Lu Wei, head of the Chinese Internet regulator, and the US Ambassador to China Max Baucus are WeChat buddies.
And they will use the most popular instant messaging tool in the country to discuss the thorniest cyberissues the two countries face.
It's unclear whether they'll use emojis - animated emoticons - in their chat threads. That might be a first in international diplomacy.
At a Chinese New Year reception held by the Cyberspace Administration Office of China, Lu told Baucus that he would welcome an exchange of views on Internet regulation via WeChat, a social networking tool developed by Tencent Holdings that boasts more than 400 million users worldwide.
"WeChat will be a very normal channel to exchange ideas for me and Baucus," Lu said.
China is imposing tougher Internet regulatory policies because of fears an unfettered Internet could damage information security and social stability.
"The word 'net' also means law and order in Chinese culture. Every Internet user desires cyberfreedom, and order is the foundation," Lu said. "Where there is no order, there will be no freedom."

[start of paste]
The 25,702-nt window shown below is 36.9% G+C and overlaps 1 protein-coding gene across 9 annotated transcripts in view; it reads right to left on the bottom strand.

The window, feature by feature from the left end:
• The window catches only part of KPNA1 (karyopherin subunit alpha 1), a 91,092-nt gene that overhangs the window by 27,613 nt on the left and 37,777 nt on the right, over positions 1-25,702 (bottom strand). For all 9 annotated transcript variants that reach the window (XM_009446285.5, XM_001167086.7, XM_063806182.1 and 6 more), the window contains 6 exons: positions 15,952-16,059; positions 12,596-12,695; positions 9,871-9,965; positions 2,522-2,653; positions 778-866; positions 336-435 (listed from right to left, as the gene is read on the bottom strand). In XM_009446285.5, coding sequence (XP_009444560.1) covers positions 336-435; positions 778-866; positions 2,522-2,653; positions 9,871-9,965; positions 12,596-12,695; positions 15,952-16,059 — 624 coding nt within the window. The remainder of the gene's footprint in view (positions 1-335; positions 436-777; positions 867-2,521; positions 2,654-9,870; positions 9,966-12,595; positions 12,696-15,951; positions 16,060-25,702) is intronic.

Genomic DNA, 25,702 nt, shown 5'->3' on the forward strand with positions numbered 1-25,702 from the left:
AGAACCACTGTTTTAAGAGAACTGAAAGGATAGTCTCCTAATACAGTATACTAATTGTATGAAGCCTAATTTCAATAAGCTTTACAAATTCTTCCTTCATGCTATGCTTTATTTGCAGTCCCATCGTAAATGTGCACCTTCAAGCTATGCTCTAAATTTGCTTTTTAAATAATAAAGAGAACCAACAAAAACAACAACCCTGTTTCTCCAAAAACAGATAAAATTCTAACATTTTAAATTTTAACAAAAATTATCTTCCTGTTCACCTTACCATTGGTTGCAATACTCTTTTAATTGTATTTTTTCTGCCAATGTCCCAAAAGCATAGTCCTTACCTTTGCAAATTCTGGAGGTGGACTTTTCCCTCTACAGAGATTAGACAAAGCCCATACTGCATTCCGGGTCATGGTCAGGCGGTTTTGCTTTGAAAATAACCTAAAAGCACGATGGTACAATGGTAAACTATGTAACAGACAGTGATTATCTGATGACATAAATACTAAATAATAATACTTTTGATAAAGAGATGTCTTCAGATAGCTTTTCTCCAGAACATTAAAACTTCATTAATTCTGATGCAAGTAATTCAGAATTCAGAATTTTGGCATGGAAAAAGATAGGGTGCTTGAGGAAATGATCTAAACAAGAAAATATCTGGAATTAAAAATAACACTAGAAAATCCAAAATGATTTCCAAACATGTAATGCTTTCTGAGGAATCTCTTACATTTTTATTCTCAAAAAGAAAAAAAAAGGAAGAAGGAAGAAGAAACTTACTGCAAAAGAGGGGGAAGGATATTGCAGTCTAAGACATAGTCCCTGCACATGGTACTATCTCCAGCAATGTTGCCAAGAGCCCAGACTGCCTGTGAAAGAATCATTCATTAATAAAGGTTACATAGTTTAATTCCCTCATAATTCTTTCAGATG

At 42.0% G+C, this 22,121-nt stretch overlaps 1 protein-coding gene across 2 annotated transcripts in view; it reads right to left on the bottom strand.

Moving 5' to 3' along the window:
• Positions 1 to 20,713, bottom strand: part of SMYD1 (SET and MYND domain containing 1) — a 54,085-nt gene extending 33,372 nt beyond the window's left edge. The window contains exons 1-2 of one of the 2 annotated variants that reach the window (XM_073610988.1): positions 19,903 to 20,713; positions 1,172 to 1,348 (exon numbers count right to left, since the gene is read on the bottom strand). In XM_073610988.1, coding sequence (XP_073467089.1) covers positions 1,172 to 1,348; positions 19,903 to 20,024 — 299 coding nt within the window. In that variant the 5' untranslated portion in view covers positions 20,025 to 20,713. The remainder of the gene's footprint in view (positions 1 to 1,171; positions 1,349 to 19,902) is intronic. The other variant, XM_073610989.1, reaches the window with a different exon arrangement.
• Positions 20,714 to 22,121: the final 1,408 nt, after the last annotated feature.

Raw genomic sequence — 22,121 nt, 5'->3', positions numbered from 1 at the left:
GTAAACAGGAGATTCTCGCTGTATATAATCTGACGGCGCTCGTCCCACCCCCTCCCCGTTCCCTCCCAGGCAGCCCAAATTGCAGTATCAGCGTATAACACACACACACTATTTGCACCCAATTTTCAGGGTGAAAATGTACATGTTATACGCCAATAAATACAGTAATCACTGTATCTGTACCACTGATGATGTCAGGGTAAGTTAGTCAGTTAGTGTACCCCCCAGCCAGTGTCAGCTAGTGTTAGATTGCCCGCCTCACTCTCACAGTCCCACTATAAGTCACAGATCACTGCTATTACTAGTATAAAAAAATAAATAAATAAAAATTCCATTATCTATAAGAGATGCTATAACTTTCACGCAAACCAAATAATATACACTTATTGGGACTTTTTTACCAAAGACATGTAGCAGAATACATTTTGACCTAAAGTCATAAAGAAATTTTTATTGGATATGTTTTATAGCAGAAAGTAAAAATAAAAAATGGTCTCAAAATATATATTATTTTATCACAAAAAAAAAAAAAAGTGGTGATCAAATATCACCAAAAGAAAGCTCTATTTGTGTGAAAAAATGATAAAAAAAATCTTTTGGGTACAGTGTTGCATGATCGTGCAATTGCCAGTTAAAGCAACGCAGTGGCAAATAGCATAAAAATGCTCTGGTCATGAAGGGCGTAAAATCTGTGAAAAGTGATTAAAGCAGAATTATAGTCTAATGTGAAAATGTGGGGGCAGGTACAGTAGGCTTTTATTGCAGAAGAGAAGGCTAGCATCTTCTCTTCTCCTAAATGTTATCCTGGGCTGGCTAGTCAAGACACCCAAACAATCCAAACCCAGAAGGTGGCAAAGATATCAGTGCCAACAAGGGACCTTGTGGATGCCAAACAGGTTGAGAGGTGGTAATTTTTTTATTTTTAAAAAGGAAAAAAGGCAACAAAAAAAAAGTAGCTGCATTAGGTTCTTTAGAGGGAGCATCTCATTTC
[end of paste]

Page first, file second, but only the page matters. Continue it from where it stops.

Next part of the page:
China and the United States have had a number of skirmishes over cybersecurity and Internet freedom.
"I heard the message of cooperation from Lu," Baucus said. "I think we should focus more on the cooperation than on the differences." He agreed that both parties should keep the dialogue channels open and functioning.
The US, the creator of the Internet and a key overseer, is gradually losing control over the biggest innovation after electricity, as a number of countries are asking for an intergovernmental body to oversee the net.
Fadi Chehade, chief executive of the cyberspace governing body, the Internet Corporation for Assigned Names and Numbers, warned on Monday that hopes to transfer control of ICANN from US hands to a globally representative body could be jeopardized unless a deal is reached before the 2016 US presidential elections, Agence France-Presse reported.